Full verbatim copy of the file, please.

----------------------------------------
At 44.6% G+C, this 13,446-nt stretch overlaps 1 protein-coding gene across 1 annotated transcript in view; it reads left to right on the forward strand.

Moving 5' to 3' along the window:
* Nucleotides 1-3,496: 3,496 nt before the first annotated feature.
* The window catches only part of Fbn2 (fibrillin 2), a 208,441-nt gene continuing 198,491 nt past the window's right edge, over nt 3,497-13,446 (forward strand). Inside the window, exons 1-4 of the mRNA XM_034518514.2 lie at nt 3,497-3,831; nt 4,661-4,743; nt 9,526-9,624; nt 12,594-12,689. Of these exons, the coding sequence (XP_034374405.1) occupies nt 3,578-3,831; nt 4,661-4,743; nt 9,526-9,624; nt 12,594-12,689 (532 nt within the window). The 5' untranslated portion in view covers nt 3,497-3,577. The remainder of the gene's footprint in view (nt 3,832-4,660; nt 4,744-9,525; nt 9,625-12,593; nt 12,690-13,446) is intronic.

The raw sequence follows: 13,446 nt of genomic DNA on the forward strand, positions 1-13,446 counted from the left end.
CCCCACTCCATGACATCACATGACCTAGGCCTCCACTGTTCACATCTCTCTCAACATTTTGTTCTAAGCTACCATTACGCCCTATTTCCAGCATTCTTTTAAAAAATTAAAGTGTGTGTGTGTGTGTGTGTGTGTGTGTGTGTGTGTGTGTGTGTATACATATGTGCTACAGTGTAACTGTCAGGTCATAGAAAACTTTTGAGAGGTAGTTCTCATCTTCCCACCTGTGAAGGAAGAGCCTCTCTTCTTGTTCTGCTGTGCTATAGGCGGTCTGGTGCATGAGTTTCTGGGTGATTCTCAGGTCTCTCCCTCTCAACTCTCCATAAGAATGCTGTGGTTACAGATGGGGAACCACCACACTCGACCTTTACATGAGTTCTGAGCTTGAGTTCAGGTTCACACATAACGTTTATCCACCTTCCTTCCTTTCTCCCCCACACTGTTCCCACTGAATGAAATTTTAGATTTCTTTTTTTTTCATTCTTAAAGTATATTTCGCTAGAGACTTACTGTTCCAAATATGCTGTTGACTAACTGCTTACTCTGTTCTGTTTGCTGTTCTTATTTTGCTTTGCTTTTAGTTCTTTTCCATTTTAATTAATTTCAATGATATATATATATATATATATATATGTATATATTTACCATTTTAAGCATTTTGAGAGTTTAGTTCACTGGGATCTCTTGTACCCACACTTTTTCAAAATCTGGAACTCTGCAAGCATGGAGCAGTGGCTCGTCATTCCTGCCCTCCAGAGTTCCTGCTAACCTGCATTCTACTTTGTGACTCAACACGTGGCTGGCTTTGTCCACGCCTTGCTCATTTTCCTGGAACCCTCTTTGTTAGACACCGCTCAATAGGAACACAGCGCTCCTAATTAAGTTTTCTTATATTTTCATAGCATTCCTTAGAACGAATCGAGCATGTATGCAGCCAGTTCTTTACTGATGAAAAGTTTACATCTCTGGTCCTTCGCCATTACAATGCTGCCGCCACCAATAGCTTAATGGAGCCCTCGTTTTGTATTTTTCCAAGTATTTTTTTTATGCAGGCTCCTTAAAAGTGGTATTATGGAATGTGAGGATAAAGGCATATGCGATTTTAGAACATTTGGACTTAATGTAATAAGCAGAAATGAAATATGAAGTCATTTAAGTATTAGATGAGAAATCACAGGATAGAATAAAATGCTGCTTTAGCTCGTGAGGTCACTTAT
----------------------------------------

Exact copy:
At 44.6% G+C, this 13,446-nt stretch overlaps 1 protein-coding gene across 1 annotated transcript in view; it reads left to right on the forward strand.

Moving 5' to 3' along the window:
* Nucleotides 1-3,496: 3,496 nt before the first annotated feature.
* The window catches only part of Fbn2 (fibrillin 2), a 208,441-nt gene continuing 198,491 nt past the window's right edge, over nt 3,497-13,446 (forward strand). Inside the window, exons 1-4 of the mRNA XM_034518514.2 lie at nt 3,497-3,831; nt 4,661-4,743; nt 9,526-9,624; nt 12,594-12,689. Of these exons, the coding sequence (XP_034374405.1) occupies nt 3,578-3,831; nt 4,661-4,743; nt 9,526-9,624; nt 12,594-12,689 (532 nt within the window). The 5' untranslated portion in view covers nt 3,497-3,577. The remainder of the gene's footprint in view (nt 3,832-4,660; nt 4,744-9,525; nt 9,625-12,593; nt 12,690-13,446) is intronic.

The raw sequence follows: 13,446 nt of genomic DNA on the forward strand, positions 1-13,446 counted from the left end.
CCCCACTCCATGACATCACATGACCTAGGCCTCCACTGTTCACATCTCTCTCAACATTTTGTTCTAAGCTACCATTACGCCCTATTTCCAGCATTCTTTTAAAAAATTAAAGTGTGTGTGTGTGTGTGTGTGTGTGTGTGTGTGTGTGTGTGTGTATACATATGTGCTACAGTGTAACTGTCAGGTCATAGAAAACTTTTGAGAGGTAGTTCTCATCTTCCCACCTGTGAAGGAAGAGCCTCTCTTCTTGTTCTGCTGTGCTATAGGCGGTCTGGTGCATGAGTTTCTGGGTGATTCTCAGGTCTCTCCCTCTCAACTCTCCATAAGAATGCTGTGGTTACAGATGGGGAACCACCACACTCGACCTTTACATGAGTTCTGAGCTTGAGTTCAGGTTCACACATAACGTTTATCCACCTTCCTTCCTTTCTCCCCCACACTGTTCCCACTGAATGAAATTTTAGATTTCTTTTTTTTTCATTCTTAAAGTATATTTCGCTAGAGACTTACTGTTCCAAATATGCTGTTGACTAACTGCTTACTCTGTTCTGTTTGCTGTTCTTATTTTGCTTTGCTTTTAGTTCTTTTCCATTTTAATTAATTTCAATGATATATATATATATATATATATATGTATATATTTACCATTTTAAGCATTTTGAGAGTTTAGTTCACTGGGATCTCTTGTACCCACACTTTTTCAAAATCTGGAACTCTGCAAGCATGGAGCAGTGGCTCGTCATTCCTGCCCTCCAGAGTTCCTGCTAACCTGCATTCTACTTTGTGACTCAACACGTGGCTGGCTTTGTCCACGCCTTGCTCATTTTCCTGGAACCCTCTTTGTTAGACACCGCTCAATAGGAACACAGCGCTCCTAATTAAGTTTTCTTATATTTTCATAGCATTCCTTAGAACGAATCGAGCATGTATGCAGCCAGTTCTTTACTGATGAAAAGTTTACATCTCTGGTCCTTCGCCATTACAATGCTGCCGCCACCAATAGCTTAATGGAGCCCTCGTTTTGTATTTTTCCAAGTATTTTTTTTATGCAGGCTCCTTAAAAGTGGTATTATGGAATGTGAGGATAAAGGCATATGCGATTTTAGAACATTTGGACTTAATGTAATAAGCAGAAATGAAATATGAAGTCATTTAAGTATTAGATGAGAAATCACAGGATAGAATAAAATGCTGCTTTAGCTCGTGAGGTCACTTAT